Outfitted with special lights Luke Clayton takes his bow out for his first taste of hunting pork in the night.
A crescent moon created just enough light for Mark Balette and I to see the silhouette of the woods adjacent his 20 acre lake. Thanks to a lack of rainfall this summer, the little lake was about three feet below normal elevation and the moist soil supported a lush growth of vegetation. Wild hogs have an affinity for feeding on tubers along the lakes edge but they usually won’t venture out of the yaupon thickets where they spend the daylight hours until the sun sets.
I’ve hunted hogs just about every conceivable way but this night’s hunt, stalking hogs using specialized lights was a first for me.
|Rigged with a night light by Marauder Lighting System and sight pin illuminator by Vital Gear, this bow is set up perfectly for hunting hogs at night. Photo By Luke Clayton|
As Mark and I drove across the dam of his lake, he pointed out a couple of alligators swimming casually close to the bank. “One of our hunters harvested an 11 footer last year from the upper end of this lake.” says Mark as I keep a close eye on the reptile swimming a few yards out from shore. “Where will we be stalking hogs tonight?” I asked. “The upper end of the lake”, he replied. This evening was going to be interesting. I’m accustomed to contending with water moccasins and copperheads but the thought of an alligator lying in that knee high vegetation along the shore did cause me to have second thoughts as to just how much I wanted to stock my freezer with fresh pork from the wild! Mark and I have hunted together for years and I’m sure that he knew that once he got me into this hunt, the adrenaline rush would take over and I would forget all about becoming gator bait!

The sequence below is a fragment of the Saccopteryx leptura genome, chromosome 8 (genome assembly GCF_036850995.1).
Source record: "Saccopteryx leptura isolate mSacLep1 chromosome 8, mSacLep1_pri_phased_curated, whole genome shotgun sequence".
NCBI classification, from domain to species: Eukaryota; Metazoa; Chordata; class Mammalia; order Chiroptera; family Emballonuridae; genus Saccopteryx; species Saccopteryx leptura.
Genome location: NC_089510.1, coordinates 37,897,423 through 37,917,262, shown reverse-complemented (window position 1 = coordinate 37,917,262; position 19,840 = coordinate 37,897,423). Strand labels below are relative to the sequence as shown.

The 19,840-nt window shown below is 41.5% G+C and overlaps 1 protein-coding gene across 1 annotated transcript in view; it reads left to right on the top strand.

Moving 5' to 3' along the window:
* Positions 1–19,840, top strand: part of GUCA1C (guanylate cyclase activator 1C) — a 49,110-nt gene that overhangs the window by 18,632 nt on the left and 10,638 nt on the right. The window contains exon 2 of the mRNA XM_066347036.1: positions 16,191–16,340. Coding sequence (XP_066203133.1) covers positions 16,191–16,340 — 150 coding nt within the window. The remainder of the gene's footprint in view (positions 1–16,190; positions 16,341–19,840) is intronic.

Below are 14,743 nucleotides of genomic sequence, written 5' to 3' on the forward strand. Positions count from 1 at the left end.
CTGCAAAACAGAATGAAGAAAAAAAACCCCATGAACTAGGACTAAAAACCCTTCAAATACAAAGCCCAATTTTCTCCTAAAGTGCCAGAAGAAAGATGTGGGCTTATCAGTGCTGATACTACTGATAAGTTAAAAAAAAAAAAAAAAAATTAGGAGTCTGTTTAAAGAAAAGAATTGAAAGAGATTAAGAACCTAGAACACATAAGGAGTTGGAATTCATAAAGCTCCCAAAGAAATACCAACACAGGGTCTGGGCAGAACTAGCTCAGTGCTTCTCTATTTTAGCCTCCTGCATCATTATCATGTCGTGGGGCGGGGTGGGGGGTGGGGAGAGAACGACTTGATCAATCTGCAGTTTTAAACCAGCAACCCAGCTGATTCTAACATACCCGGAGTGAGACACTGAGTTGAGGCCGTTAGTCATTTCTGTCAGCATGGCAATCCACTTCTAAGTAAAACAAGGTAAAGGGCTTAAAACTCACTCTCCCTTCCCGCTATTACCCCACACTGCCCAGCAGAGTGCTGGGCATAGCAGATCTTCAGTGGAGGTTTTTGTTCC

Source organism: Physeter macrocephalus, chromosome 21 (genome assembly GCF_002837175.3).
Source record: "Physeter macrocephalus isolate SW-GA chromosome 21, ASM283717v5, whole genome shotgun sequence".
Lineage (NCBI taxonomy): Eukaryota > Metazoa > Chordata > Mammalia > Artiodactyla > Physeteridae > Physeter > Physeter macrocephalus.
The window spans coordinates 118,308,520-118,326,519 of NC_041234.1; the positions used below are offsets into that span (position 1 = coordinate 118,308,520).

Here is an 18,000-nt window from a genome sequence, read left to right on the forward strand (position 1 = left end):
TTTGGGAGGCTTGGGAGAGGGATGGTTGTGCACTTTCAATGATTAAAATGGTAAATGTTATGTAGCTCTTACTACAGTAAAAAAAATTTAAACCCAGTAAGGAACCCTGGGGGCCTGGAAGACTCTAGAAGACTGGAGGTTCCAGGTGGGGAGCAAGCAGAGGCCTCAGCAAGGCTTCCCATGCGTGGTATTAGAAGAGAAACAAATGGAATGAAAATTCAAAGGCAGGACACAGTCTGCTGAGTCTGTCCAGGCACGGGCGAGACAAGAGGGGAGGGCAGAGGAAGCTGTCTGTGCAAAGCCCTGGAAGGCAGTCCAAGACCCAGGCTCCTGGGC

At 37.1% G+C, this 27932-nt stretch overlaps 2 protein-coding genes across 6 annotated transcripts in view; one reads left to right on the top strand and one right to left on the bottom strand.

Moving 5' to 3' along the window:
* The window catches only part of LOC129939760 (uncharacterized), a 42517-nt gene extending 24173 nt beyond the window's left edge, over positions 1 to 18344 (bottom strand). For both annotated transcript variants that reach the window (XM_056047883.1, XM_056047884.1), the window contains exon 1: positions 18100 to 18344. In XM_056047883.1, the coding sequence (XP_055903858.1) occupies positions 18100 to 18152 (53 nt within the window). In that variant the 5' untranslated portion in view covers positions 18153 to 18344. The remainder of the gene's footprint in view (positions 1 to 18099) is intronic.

During the summer months, hogs often become entirely nocturnal. They will often hit feeders during the last few minutes of daylight but they forage throughout the night. Hunting them with a bow at night requires specialized equipment. It’s obviously necessary to see the hog in order to shoot it and, one has to be able to see the sight pins in order to aim. Vital Gear makes the Black Light that attaches to the bow and emits just enough light to make the sight pins visible, solving the sighting part of this equation.
Several years ago, Kelly Garmon invented the Hawg Lite and recently introduced ‘The Marauder” which screw into bow via the threads for the stabilizer. The light is extremely bright, generating 80 lumens for several hours. And off-on switch is attached to the bow via Velcro. Once the bow is drawn, the button is pushed and a very intense light in white, green or red, illuminates the target.
My buddy and I began our hunt near a corn feeder situated about 50 yards from the water’s edge. There was no corn on the ground, the porkers had obviously hit the feeder just at dark and we hoped they had made their way down to the lake to top off their meal with some fresh salad. I highly suggest wearing a pair of high top boots on these night hunts. My snakes boots gave me a bit of confidence. As we eased along the weed infested muck, I did my best to concentrate on smoked pork rather than alligator jaws.